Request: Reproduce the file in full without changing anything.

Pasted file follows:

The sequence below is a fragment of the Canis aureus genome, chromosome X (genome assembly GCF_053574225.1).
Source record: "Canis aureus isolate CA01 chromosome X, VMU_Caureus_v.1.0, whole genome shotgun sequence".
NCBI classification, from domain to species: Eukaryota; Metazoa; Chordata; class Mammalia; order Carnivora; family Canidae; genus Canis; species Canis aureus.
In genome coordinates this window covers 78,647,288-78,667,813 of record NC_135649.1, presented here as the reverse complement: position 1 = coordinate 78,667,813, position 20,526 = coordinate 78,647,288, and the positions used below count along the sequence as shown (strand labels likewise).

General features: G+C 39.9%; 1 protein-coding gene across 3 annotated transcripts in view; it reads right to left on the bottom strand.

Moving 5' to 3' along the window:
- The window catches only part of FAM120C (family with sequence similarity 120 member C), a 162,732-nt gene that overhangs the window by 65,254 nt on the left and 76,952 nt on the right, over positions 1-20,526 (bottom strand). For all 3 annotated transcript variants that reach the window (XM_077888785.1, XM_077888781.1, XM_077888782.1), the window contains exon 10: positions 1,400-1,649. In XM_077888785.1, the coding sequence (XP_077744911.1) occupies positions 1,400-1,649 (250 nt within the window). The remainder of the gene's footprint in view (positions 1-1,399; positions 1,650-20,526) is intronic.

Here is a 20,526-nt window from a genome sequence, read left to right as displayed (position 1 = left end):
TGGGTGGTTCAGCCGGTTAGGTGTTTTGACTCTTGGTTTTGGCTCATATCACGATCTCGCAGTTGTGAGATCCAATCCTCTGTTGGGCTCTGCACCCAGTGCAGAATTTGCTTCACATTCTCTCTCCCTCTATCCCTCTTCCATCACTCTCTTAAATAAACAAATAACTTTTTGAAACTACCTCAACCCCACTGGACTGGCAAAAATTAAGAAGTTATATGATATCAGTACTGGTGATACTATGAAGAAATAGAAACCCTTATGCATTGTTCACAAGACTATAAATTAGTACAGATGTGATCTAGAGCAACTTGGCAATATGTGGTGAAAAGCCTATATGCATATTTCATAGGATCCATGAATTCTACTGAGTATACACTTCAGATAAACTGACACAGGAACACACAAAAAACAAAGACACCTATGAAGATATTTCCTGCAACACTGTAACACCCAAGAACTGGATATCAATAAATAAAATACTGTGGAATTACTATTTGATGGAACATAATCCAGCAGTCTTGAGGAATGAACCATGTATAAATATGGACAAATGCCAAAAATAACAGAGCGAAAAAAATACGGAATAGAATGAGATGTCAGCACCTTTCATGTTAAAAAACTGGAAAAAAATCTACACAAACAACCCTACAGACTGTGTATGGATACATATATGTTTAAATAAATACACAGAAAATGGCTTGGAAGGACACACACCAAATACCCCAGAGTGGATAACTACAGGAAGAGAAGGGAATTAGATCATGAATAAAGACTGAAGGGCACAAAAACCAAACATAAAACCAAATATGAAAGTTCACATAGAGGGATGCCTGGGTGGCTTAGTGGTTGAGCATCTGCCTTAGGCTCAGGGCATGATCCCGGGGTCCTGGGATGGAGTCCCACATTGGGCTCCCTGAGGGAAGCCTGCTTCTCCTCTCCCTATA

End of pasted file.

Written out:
The sequence below is a fragment of the Canis aureus genome, chromosome X (genome assembly GCF_053574225.1).
Source record: "Canis aureus isolate CA01 chromosome X, VMU_Caureus_v.1.0, whole genome shotgun sequence".
NCBI classification, from domain to species: Eukaryota; Metazoa; Chordata; class Mammalia; order Carnivora; family Canidae; genus Canis; species Canis aureus.
In genome coordinates this window covers 78,647,288-78,667,813 of record NC_135649.1, presented here as the reverse complement: position 1 = coordinate 78,667,813, position 20,526 = coordinate 78,647,288, and the positions used below count along the sequence as shown (strand labels likewise).

General features: G+C 39.9%; 1 protein-coding gene across 3 annotated transcripts in view; it reads right to left on the bottom strand.

Moving 5' to 3' along the window:
- The window catches only part of FAM120C (family with sequence similarity 120 member C), a 162,732-nt gene that overhangs the window by 65,254 nt on the left and 76,952 nt on the right, over positions 1-20,526 (bottom strand). For all 3 annotated transcript variants that reach the window (XM_077888785.1, XM_077888781.1, XM_077888782.1), the window contains exon 10: positions 1,400-1,649. In XM_077888785.1, the coding sequence (XP_077744911.1) occupies positions 1,400-1,649 (250 nt within the window). The remainder of the gene's footprint in view (positions 1-1,399; positions 1,650-20,526) is intronic.

Here is a 20,526-nt window from a genome sequence, read left to right as displayed (position 1 = left end):
TGGGTGGTTCAGCCGGTTAGGTGTTTTGACTCTTGGTTTTGGCTCATATCACGATCTCGCAGTTGTGAGATCCAATCCTCTGTTGGGCTCTGCACCCAGTGCAGAATTTGCTTCACATTCTCTCTCCCTCTATCCCTCTTCCATCACTCTCTTAAATAAACAAATAACTTTTTGAAACTACCTCAACCCCACTGGACTGGCAAAAATTAAGAAGTTATATGATATCAGTACTGGTGATACTATGAAGAAATAGAAACCCTTATGCATTGTTCACAAGACTATAAATTAGTACAGATGTGATCTAGAGCAACTTGGCAATATGTGGTGAAAAGCCTATATGCATATTTCATAGGATCCATGAATTCTACTGAGTATACACTTCAGATAAACTGACACAGGAACACACAAAAAACAAAGACACCTATGAAGATATTTCCTGCAACACTGTAACACCCAAGAACTGGATATCAATAAATAAAATACTGTGGAATTACTATTTGATGGAACATAATCCAGCAGTCTTGAGGAATGAACCATGTATAAATATGGACAAATGCCAAAAATAACAGAGCGAAAAAAATACGGAATAGAATGAGATGTCAGCACCTTTCATGTTAAAAAACTGGAAAAAAATCTACACAAACAACCCTACAGACTGTGTATGGATACATATATGTTTAAATAAATACACAGAAAATGGCTTGGAAGGACACACACCAAATACCCCAGAGTGGATAACTACAGGAAGAGAAGGGAATTAGATCATGAATAAAGACTGAAGGGCACAAAAACCAAACATAAAACCAAATATGAAAGTTCACATAGAGGGATGCCTGGGTGGCTTAGTGGTTGAGCATCTGCCTTAGGCTCAGGGCATGATCCCGGGGTCCTGGGATGGAGTCCCACATTGGGCTCCCTGAGGGAAGCCTGCTTCTCCTCTCCCTATA